The dismissal was the result of a week-long hearing that took place in June after his fellow member petitioned the state to unseat him. According to the Democrat and Chronicle, the board charged that Paladino had “willingly shared” information about teacher union negotiations and a pending lawsuit, both of which were confidential.
Paladino and his attorney, Dennis Vacco, see it differently.
“The determination to remove him, at least, is excessive in the context of all of the circumstances and facts of this case,” Vacco said to the Democrat and Chronicle, insinuating that Paladino was being punished for offensive comments made in a December interview in Artvoice.
In the article, when Paladino was asked about what he’d most like to see go away in 2017, he answered, “Michelle Obama. I’d like her to return to being a male and let loose in the outback of Zimbabwe where she lives comfortably in a cave with Maxie, the gorilla.”
Despite the claims of Paladino and his legal team, however, Education Commissioner MaryEllen Elia agreed with the board, finding that Paladino had, in fact, violated the Open Meetings Law.
In her finding, Elia said, “The record demonstrates that respondent disclosed confidential information regarding collective negotiations under the Taylor Law which he gained in the course of his participation as a board member in executive session and that his disclosures constituted a willful violation of law warranting his removal from office.”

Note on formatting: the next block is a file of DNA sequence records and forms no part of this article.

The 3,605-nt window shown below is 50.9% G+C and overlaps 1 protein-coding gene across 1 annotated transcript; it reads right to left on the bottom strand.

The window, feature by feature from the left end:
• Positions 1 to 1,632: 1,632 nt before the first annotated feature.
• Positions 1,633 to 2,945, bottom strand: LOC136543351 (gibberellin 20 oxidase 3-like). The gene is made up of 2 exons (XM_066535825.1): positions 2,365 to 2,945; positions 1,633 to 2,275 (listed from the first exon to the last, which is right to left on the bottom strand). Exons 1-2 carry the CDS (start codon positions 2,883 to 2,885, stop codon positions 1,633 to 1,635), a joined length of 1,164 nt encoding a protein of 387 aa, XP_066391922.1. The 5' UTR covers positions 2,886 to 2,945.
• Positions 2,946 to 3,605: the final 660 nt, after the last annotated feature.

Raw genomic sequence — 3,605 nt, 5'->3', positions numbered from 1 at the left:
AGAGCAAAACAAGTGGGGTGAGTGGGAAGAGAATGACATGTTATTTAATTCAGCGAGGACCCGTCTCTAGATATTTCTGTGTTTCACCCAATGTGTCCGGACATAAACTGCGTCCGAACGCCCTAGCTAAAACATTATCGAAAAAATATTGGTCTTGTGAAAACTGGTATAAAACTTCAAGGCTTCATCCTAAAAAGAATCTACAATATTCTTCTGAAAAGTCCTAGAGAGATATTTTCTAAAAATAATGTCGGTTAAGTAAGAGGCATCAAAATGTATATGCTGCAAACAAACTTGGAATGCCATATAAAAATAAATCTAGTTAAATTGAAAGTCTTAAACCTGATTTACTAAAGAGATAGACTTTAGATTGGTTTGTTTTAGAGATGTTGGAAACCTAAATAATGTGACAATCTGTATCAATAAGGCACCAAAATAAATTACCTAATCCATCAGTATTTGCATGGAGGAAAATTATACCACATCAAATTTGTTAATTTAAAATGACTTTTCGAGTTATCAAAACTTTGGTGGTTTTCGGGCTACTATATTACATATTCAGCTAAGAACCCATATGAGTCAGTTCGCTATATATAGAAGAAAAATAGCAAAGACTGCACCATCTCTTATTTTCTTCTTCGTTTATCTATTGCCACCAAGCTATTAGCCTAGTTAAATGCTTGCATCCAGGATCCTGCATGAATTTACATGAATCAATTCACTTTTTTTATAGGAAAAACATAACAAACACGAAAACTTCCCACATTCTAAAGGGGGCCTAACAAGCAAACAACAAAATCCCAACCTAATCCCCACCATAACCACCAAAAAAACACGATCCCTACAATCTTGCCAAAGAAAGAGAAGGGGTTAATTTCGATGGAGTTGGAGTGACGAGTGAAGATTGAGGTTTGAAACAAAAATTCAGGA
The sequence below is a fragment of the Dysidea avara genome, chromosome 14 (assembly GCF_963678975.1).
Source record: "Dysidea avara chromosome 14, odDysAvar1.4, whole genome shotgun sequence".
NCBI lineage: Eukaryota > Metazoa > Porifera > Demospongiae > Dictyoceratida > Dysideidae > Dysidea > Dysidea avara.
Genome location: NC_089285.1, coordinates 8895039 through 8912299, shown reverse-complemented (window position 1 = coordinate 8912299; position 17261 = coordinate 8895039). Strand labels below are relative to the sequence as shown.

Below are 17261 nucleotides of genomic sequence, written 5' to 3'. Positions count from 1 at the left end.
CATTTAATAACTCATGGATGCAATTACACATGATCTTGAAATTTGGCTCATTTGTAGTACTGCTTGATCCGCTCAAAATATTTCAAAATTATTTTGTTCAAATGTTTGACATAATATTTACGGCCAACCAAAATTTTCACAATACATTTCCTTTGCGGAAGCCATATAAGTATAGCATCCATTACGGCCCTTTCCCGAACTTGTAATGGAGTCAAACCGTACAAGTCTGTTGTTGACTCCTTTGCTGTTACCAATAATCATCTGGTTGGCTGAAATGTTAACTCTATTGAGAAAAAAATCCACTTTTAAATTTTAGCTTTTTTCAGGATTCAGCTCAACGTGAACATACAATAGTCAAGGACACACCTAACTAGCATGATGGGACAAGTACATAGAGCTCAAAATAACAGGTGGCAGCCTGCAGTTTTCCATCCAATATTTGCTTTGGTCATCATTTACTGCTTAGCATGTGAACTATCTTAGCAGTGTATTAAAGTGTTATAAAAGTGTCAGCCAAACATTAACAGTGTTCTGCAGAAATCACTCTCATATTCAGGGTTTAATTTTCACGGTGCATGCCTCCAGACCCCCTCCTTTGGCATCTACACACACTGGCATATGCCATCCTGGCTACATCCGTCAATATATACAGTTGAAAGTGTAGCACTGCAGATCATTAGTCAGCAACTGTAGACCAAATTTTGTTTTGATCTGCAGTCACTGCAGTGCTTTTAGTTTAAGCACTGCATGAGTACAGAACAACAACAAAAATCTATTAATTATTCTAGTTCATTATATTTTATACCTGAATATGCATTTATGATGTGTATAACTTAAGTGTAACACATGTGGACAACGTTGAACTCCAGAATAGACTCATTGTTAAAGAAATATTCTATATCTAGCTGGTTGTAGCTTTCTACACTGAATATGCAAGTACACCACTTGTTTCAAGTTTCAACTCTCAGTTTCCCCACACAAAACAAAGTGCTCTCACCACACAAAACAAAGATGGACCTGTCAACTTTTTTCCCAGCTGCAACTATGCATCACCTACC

Paladino was first elected to the school board in 2013, three years after his failed gubernatorial bid, which was rocked with an eclectic collection of scandals, including racist and sexually explicit emails, homophobic remarks, and unsubstantiated accusations of marital infidelity against his opponent. Despite the many controversies, however, Paladino managed to win all eight Western New York counties and 34% of the votes.
Recently, Paladino has been raising the possibility a second gubernatorial run, citing the election of President Trump, another politician with a long record of controversial comments.
“I think he’s proven in his days in office that the kind of change that he is bringing to Washington is something that we need in Albany,” Paladino said to Spectrum News Buffalo.
How this public ousting will effect Paladino’s chances at a second attempt for the New York governorship has yet to be seen.
For the time being, however, teachers unions are rejoicing in Paladino’s removal. With three-fourths of U.S. kids attending preschool programs and 50 million students attending public elementary and secondary school nationwide, these groups argue there is no place for such disruptive behavior on school boards.
A statement from the New York State United Teachers union put out an official statement approving of Elia’s decision, according to the Democrat and Chronicle. The statement read, “There is absolutely no place in public education for someone who flagrantly disregards the rules and spouts disgusting, racially charged ideas that harm students and the teaching environment.”